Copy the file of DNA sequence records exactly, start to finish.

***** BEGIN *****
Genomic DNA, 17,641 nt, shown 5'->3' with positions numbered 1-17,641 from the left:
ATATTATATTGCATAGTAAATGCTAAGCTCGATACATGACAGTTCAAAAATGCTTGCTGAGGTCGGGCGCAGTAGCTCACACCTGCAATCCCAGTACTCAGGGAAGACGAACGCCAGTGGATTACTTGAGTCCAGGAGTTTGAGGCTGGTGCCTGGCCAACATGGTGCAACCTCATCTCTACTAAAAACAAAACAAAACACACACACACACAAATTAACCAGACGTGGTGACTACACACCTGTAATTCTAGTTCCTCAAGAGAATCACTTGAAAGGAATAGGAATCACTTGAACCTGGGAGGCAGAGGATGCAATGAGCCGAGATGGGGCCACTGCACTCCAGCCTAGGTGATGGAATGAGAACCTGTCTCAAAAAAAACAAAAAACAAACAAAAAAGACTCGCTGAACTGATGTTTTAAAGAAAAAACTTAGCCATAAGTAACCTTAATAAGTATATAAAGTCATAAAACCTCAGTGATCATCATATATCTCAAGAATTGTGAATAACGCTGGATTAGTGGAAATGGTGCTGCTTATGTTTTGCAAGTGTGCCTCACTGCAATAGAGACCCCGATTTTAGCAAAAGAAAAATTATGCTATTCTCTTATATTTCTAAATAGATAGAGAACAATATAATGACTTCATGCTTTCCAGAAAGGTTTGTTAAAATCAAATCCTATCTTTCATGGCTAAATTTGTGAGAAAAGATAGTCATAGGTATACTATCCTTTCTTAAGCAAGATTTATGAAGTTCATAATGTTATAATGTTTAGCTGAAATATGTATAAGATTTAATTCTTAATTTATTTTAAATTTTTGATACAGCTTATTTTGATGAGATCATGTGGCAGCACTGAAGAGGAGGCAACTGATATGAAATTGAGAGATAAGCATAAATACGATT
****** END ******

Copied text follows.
Genomic DNA, 17,641 nt, shown 5'->3' with positions numbered 1-17,641 from the left:
ATATTATATTGCATAGTAAATGCTAAGCTCGATACATGACAGTTCAAAAATGCTTGCTGAGGTCGGGCGCAGTAGCTCACACCTGCAATCCCAGTACTCAGGGAAGACGAACGCCAGTGGATTACTTGAGTCCAGGAGTTTGAGGCTGGTGCCTGGCCAACATGGTGCAACCTCATCTCTACTAAAAACAAAACAAAACACACACACACACAAATTAACCAGACGTGGTGACTACACACCTGTAATTCTAGTTCCTCAAGAGAATCACTTGAAAGGAATAGGAATCACTTGAACCTGGGAGGCAGAGGATGCAATGAGCCGAGATGGGGCCACTGCACTCCAGCCTAGGTGATGGAATGAGAACCTGTCTCAAAAAAAACAAAAAACAAACAAAAAAGACTCGCTGAACTGATGTTTTAAAGAAAAAACTTAGCCATAAGTAACCTTAATAAGTATATAAAGTCATAAAACCTCAGTGATCATCATATATCTCAAGAATTGTGAATAACGCTGGATTAGTGGAAATGGTGCTGCTTATGTTTTGCAAGTGTGCCTCACTGCAATAGAGACCCCGATTTTAGCAAAAGAAAAATTATGCTATTCTCTTATATTTCTAAATAGATAGAGAACAATATAATGACTTCATGCTTTCCAGAAAGGTTTGTTAAAATCAAATCCTATCTTTCATGGCTAAATTTGTGAGAAAAGATAGTCATAGGTATACTATCCTTTCTTAAGCAAGATTTATGAAGTTCATAATGTTATAATGTTTAGCTGAAATATGTATAAGATTTAATTCTTAATTTATTTTAAATTTTTGATACAGCTTATTTTGATGAGATCATGTGGCAGCACTGAAGAGGAGGCAACTGATATGAAATTGAGAGATAAGCATAAATACGATT